menu

Nancy Graham CPA, CA, CIM, CFP, TEP

Portfolio Manager
Contact
  • T613.237.5544 x 303
  • 1.800.230.5544
  • F613.237.5949
  • 265 Carling Avenue,
    8th Floor,
  • Ottawa, Ontario K1S 2E1
October-27-14

Personal Survival in the Financial Jungle

Welcome to our next installment in Nancy Graham’s “Minding Your Money Matters,” thoughtful financial advocacy vignettes that you can readily apply. In this installment, we’ll turn the focus on the most important contributing factor of all: the personal challenges you face as a long-term investor. 

Personal Survival in the Financial Jungle

If we could impart one message to guide your financial decisions, it would be this: You cannot expect to control global events, but you can (and should) control how you react to them.

This seems logical enough. But well before we heed what our intellect has to say, our instincts love to play tricks on us, resulting in ill-advised gut reactions.

Survival strategies that served us well as we evolved in the frozen tundra and predatory savannahs become our enemy in today’s capital markets. Here are a few examples of counterproductive investment activities that spring directly from our impulse to preserve life and limb, if not fame and fortune:

  • Selling low – We react to imminent risks such as plummeting prices by yearning to flee, selling when prices are low.
  • Buying high – We react to an impending “feast” by leaping on popular run-ups, buying when prices are high.
  • Hyperactive trading – As we itch to land that next big fish, we grow overconfident of our abilities to read the market’s murky waters, incurring unnecessary expenses through hyperactive trading.
  • Trusting in illusions – To make snap decisions in a fast-moving world, we constantly perceive patterns … even when none exist. This tempts us to engage further in all of the above financial foibles, and more. 

In short, as financial author and neurologist William Bernstein, MD, PhD has observed, “Human nature turns out to be a virtual Petrie dish of financially pathologic behavior.”1

The Power of Planning

The first step in combatting your financially damaging instincts is to be aware that they exist. But these forces are so powerful and such a challenge to ignore, that it takes more than that to replace them with investment rhyme and reason. We suggest that you and your advisor establish a detailed, written Investment Policy Statement (IPS). Tailored to your long-term financial goals and risk tolerances, your IPS replaces fallible instincts with a structured, predetermined plan to guide your rational decision-making in the financial jungle.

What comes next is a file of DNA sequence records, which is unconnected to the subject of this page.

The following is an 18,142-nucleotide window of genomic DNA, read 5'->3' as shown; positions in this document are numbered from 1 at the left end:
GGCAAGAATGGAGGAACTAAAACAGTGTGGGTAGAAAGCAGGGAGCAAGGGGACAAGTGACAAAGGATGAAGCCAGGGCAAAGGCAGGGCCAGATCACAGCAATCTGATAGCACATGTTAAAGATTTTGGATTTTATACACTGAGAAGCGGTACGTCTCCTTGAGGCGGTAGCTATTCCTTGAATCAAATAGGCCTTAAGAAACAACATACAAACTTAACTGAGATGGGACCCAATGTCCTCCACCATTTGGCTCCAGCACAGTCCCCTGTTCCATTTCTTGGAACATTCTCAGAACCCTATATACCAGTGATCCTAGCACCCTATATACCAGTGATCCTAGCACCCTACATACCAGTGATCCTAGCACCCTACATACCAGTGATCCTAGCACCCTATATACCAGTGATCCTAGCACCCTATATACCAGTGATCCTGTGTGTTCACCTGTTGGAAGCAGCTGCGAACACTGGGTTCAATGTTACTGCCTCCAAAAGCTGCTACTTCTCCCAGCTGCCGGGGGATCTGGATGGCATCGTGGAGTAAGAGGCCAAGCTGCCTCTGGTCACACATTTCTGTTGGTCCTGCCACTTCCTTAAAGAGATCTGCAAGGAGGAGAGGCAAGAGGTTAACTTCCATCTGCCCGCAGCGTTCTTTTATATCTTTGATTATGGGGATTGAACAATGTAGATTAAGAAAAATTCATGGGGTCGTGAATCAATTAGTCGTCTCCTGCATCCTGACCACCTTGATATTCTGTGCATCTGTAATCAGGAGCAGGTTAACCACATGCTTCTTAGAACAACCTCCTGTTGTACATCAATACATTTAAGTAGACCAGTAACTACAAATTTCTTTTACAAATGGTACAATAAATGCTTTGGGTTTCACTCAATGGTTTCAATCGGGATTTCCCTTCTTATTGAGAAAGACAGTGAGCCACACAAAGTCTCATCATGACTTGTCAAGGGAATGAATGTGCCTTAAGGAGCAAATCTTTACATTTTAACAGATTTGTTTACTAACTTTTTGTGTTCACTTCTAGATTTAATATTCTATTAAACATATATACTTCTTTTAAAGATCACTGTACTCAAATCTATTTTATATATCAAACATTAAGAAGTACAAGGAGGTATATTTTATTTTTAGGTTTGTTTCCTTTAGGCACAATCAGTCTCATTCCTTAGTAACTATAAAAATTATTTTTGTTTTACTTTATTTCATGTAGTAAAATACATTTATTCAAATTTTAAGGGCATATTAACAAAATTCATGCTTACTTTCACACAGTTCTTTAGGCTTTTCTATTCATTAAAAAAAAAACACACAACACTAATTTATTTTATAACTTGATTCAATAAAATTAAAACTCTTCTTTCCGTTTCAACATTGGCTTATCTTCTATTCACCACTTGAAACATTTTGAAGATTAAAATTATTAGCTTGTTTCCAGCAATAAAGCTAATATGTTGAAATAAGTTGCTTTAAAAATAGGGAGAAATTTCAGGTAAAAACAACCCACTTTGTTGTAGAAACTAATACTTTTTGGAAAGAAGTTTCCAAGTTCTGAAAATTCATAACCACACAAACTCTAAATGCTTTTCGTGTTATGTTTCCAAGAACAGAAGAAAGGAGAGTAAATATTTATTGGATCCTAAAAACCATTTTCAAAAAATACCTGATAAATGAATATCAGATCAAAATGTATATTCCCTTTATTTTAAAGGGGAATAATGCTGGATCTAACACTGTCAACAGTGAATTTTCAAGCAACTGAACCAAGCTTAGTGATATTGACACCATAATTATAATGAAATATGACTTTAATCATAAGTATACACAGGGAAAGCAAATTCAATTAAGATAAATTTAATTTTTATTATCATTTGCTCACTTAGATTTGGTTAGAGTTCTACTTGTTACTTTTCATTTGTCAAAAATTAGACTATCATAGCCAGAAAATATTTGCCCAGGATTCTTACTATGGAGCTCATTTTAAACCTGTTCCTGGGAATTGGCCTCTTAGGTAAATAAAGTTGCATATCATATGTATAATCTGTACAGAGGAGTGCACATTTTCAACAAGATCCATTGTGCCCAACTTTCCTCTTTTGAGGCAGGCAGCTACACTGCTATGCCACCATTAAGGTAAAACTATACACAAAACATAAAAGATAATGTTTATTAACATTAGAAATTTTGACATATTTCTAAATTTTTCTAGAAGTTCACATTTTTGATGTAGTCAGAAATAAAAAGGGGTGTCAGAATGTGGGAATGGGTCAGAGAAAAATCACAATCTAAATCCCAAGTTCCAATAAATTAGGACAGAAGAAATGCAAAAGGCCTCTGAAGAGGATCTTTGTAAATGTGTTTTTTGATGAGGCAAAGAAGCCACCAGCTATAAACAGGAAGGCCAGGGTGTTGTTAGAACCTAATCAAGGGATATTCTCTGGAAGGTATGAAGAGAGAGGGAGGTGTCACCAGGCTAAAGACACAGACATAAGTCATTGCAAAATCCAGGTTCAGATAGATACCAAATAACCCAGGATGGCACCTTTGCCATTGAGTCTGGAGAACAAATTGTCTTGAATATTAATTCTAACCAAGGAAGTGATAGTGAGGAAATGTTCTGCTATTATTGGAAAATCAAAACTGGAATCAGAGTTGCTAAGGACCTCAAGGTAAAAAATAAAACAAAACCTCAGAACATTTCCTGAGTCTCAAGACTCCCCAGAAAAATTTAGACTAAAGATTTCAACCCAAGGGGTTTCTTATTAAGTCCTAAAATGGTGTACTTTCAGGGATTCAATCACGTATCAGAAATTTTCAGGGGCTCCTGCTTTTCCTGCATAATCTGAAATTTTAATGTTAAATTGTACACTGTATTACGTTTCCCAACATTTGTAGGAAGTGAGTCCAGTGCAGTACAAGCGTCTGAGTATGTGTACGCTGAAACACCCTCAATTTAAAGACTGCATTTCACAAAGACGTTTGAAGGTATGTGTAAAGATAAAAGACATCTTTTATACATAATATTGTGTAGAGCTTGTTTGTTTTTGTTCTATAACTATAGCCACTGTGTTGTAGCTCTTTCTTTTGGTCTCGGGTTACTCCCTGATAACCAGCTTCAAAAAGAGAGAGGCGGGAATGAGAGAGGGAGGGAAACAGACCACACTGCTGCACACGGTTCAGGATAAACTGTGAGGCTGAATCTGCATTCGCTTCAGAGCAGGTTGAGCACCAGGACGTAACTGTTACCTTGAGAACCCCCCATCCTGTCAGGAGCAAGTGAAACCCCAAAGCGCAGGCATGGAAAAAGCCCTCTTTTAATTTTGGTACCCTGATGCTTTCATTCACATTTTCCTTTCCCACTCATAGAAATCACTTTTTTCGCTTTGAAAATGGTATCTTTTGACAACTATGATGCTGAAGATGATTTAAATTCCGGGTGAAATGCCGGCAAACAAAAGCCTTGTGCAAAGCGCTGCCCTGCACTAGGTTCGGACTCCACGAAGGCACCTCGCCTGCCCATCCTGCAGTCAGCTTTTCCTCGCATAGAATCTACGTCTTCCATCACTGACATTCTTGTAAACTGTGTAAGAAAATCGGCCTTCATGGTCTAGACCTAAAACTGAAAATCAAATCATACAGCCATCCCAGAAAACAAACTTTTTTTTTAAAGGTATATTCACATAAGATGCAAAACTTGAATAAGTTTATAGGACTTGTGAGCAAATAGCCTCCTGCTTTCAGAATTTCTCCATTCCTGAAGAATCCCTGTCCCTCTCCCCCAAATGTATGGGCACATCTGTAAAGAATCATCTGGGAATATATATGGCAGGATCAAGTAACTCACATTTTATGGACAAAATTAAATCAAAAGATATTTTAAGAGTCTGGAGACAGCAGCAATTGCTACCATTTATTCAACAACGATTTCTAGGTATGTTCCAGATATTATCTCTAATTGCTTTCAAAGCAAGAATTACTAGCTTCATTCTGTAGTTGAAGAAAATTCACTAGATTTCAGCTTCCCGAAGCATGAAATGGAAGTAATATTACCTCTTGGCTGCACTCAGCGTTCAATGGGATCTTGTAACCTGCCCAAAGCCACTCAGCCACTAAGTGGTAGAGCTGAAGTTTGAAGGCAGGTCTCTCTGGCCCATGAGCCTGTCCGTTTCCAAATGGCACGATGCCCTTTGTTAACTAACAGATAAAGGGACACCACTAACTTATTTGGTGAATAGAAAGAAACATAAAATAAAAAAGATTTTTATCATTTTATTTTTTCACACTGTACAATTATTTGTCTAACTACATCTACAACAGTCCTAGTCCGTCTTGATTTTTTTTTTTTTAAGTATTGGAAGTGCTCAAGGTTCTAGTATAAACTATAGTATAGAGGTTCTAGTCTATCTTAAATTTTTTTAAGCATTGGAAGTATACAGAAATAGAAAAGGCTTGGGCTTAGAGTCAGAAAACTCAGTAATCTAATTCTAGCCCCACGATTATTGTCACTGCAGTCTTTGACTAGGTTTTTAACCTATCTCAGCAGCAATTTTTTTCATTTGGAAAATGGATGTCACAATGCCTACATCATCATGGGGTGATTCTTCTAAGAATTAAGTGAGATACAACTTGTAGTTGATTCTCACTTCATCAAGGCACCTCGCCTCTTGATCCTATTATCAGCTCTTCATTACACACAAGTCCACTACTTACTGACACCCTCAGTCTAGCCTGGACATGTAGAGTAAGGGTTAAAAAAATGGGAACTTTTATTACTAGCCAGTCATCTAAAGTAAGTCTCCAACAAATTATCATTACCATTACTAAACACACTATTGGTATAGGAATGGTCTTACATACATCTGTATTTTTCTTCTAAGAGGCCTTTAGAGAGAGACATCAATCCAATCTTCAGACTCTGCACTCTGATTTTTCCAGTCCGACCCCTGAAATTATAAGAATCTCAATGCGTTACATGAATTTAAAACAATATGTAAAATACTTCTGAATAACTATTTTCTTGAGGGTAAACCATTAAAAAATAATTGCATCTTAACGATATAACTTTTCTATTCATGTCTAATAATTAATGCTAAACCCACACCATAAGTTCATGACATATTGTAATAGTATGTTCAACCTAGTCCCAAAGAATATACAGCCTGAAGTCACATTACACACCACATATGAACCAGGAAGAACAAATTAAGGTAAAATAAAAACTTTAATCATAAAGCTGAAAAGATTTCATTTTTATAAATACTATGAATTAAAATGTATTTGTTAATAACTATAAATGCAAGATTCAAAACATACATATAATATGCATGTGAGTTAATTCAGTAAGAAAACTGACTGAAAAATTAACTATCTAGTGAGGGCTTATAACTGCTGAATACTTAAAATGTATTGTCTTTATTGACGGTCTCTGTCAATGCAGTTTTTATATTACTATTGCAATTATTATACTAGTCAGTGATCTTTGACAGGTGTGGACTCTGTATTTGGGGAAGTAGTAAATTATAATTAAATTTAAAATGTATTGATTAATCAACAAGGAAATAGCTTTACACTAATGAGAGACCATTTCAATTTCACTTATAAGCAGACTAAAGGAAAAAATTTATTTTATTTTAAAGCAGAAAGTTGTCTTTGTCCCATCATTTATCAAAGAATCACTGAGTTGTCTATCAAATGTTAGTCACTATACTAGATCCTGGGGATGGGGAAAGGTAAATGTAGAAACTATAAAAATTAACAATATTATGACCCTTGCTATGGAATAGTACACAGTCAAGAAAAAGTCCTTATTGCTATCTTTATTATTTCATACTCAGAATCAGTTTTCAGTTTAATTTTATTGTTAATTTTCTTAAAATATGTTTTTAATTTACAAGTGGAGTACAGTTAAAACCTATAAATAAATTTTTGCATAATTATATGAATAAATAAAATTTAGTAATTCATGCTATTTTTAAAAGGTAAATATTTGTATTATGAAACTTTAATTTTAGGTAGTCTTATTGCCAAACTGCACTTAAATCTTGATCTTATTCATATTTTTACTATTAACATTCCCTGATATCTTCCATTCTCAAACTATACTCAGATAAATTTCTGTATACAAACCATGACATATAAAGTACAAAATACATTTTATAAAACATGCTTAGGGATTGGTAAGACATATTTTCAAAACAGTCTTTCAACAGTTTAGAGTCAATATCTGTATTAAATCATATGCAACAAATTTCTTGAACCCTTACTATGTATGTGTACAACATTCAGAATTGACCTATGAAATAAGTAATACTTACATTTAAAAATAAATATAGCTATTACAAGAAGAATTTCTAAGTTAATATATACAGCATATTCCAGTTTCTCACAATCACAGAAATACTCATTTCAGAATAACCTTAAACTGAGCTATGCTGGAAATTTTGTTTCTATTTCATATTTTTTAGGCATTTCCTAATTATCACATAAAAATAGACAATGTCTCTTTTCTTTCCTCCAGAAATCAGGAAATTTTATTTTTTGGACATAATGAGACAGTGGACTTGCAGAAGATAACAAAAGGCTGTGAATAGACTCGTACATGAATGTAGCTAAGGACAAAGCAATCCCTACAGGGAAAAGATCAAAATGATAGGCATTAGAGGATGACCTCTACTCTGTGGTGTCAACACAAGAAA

And a jungle it is. In our next post, we’ll discuss important issues around the costs of managing your investments and what you need to know.

-----------
1William J. Bernstein, “If You Can: How Millennials Can Get Rich Slowly,” Efficient Frontiers Publication, copyright © 2014.

By: Nancy Graham | 0 comments
October-10-14

Identifying an Advisor Advocate

Welcome to our next installment in Nancy Graham’s “Minding Your Money Matters,” thoughtful financial advocacy vignettes that you can readily apply. In our last post, we discussed the differences between financial vendors and financial advocates, and how we’d like to see far more of the latter in our industry. In this installment, we’ll take a closer look at what qualities to seek in a financial advocate who has your best interests at heart.

How to Identify a Financial Advocate

As the law of the land stands today, there’s not much difference between the rules of engagement for selling a lawnmower versus an investment product – which means investors are in a buyer-beware environment. How do you avoid the many product peddlers out there and identify the financial advocate and advisor who is dedicated to serving your highest financial interests?

Character

Is your advisor more than an order-taker? Is she willing to tell you not only what you want to hear, but what you need to hear to make well-reasoned decisions about your wealth? Will he dispense advice even when it runs counter to his own best interests (such as eliminating an opportunity for additional compensation)? Is your advisor there for you when you call, and sometimes even when you don’t?

Quality

Is your advisor’s investment advice changeable in reaction to hot and cold market trends and forecasts? Or is it a patient, disciplined approach to capturing long-term market returns according to your goals and risk tolerances? When markets are plummeting or soaring, does your advisor help you stick to your plans? To further understand sensible, market-based investment strategy, consider this article by Dimensional Fund Advisors’ Director of Canadian Financial Services Brad Steinman, “The Paradox of Skill.”

Context

Does your advisor help you coordinate your personal, professional and family wealth into a unified whole? Are your investment decisions seamlessly integrated with your tax, business, retirement, risk, estate and similar planning needs?

Cost

Perhaps most critically, what are your investments really costing you? The financial industry is burdened by hidden expenses that can weigh heavily against best-intended returns. And when they’re well-hidden, it’s hard to know how much damage they may be causing. As reported in this CBC news report, this is one area where strengthened regulations may be on the way … none too soon! But new disclosure requirements are to be phased in slowly; time will tell how effective they may be. In the meantime, investors are advised to arm themselves with insights from blogs by financial advocates such as the Canadian Couch Potato, U.S. News & World Report’s Daniel Solin … and yours truly.

By: Nancy Graham | 0 comments